Controls. The Trimble level was the easiest to operate. I really like its remote control and appreciate its simple control panel. It has few buttons but plenty of functions. The well-designed laser eye control allowed me to adjust the reading sensitivity for my needs. Topcon's tool is an exceptional level, too, although it performs more functions than I usually need on my residential jobsites. It seems best suited for users who do lots of slope work. The remote control makes it really easy to manipulate the X and Y axes for this application only. Because I don't use that feature in my work, I found the tool's controls a little too busy.
I found Stabila's, LCI's, and TLZ.'s remote control/control panel configurations versatile and easy to use. Stabila's well-designed remote let us switch between the different beam functions from a distance. LCI's remote adjusts the spin rate; chalkline or dot adjustments are keyed into the tool. TLZ.'s straightforward remote also gives you good tool control from a distance. It activates the level and lets you rotate the beam right or left at fast, medium, or slow speeds so you can hit your mark quickly.
The Laser Reference remote control turns the level on and off and doubles as a remote reader. The David White tool comes with a remote reader but no remote control for the unit itself. Since the tool is on constant spin, the remote reader is a necessity.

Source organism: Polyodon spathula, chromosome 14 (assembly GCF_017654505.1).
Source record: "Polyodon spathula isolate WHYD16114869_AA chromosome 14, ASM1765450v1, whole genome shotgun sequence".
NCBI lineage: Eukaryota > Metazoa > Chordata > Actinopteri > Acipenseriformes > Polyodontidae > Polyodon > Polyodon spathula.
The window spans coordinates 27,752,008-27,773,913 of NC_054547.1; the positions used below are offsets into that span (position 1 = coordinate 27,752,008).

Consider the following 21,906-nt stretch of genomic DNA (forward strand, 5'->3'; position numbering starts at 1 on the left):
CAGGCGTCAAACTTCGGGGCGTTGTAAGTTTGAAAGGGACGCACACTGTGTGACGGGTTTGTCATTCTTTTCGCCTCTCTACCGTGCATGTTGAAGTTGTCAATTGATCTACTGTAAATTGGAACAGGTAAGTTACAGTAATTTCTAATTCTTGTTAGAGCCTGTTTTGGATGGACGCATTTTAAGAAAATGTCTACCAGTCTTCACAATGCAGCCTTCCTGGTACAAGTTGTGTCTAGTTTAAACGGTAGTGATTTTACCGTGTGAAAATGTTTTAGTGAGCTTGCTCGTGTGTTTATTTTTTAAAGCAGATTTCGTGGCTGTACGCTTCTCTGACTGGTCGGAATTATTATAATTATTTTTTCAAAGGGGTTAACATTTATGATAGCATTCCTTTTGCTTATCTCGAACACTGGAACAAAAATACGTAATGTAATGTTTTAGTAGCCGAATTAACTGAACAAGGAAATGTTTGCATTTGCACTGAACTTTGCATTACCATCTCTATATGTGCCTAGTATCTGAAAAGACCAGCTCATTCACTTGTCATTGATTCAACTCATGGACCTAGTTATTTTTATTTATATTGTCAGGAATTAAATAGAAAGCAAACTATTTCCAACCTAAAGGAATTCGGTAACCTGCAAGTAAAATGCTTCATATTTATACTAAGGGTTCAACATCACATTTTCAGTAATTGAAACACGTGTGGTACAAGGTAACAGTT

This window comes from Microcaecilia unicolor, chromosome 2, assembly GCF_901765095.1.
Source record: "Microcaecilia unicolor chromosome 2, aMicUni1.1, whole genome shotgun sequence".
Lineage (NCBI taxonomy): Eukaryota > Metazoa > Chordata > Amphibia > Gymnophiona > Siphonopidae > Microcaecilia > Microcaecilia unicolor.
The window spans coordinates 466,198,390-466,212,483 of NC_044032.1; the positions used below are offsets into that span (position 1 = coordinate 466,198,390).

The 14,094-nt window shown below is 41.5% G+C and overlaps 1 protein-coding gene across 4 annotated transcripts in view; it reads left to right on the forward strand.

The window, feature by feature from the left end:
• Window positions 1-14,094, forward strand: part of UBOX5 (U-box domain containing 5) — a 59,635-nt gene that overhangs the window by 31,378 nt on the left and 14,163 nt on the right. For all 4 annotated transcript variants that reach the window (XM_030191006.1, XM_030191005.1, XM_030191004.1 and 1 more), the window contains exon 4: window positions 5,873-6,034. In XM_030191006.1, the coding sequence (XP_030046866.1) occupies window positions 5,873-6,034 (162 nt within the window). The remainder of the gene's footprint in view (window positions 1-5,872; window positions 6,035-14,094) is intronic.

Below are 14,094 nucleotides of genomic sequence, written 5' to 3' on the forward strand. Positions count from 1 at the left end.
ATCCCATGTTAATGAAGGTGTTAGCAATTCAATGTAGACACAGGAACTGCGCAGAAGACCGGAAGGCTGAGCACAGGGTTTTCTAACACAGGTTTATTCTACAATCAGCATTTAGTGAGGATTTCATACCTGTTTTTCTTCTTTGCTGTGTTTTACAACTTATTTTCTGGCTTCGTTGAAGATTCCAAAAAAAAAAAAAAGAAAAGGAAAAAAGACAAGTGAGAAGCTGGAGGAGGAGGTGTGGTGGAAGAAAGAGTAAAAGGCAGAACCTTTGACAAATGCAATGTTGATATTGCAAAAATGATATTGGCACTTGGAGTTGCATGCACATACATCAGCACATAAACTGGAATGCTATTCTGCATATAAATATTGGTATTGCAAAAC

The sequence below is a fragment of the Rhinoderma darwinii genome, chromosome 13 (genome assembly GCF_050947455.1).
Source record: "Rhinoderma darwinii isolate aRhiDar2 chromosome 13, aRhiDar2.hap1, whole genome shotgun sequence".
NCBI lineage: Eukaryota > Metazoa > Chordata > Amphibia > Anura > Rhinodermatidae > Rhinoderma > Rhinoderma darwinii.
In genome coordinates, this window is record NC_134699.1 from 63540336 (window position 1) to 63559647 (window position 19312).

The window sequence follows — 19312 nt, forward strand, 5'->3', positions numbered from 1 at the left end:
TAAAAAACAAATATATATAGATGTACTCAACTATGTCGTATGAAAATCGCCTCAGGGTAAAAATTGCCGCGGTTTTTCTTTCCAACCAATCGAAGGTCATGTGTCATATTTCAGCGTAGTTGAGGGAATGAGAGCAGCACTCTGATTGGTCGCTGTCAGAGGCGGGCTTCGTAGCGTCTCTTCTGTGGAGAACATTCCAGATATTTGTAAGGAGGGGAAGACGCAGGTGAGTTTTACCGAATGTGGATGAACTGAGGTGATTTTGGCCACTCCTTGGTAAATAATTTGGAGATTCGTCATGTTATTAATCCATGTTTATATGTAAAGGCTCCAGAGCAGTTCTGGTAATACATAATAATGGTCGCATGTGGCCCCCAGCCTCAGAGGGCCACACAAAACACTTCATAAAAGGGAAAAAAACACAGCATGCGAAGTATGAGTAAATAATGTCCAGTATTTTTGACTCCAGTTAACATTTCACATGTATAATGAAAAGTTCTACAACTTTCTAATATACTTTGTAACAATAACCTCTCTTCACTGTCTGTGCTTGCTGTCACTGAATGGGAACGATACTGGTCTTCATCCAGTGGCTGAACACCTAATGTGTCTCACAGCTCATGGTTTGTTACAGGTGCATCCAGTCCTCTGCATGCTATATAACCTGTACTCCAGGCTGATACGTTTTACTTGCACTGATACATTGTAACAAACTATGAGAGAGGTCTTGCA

Accuracy. We used the levels to lay out a foundation, set grade and wall heights, and verify an old, existing house's conditions while tying in an addition. We also set door and window heights on another addition. For each task, we used the CST/Berger, Laser Reference, LCI, Stabila, and Trimble levels which have three modes: dot, chalkline, or continuous rotation. Each worked very well. We found that the Laser Reference, and Laserjamb models don't allow for a single-dot function. The constant-spin David White tool produces neither a dot nor a chalkline, and the TLZ. level only produces a dot. With the exception of the TLZ. and David White model, which only work on a horizontal plane, all of these tools let you set vertical and horizontal lines. They're all accurate to within 1/4-inch over 100 feet or better. I staged a control test to see if they stayed that way after life on the job.
First I struck lines at 20, 40, 80, and 120 feet with all the tools before they went to my jobsites. After they returned from the field, we tried to get the tools to hit the same marks I'd struck earlier. After weeks in the field, all the lasers stayed within their published margins of error (see spec boxes). While I wouldn't treat them like my framing nailers, all of the lasers showed some grit during our test.
Adjustments. The LCI, Laser Reference, CST/Berger, Laserjamb, and TLZ. models let you adjust the X and Y axes with adjustment screws. The other models require adjustments by certified professionals. With the exception of the TLZ. model, all the levels we tested include functions for squaring rooms, walls, and foundations. All let you set slopes, too. They all turn off if they get knocked out of level.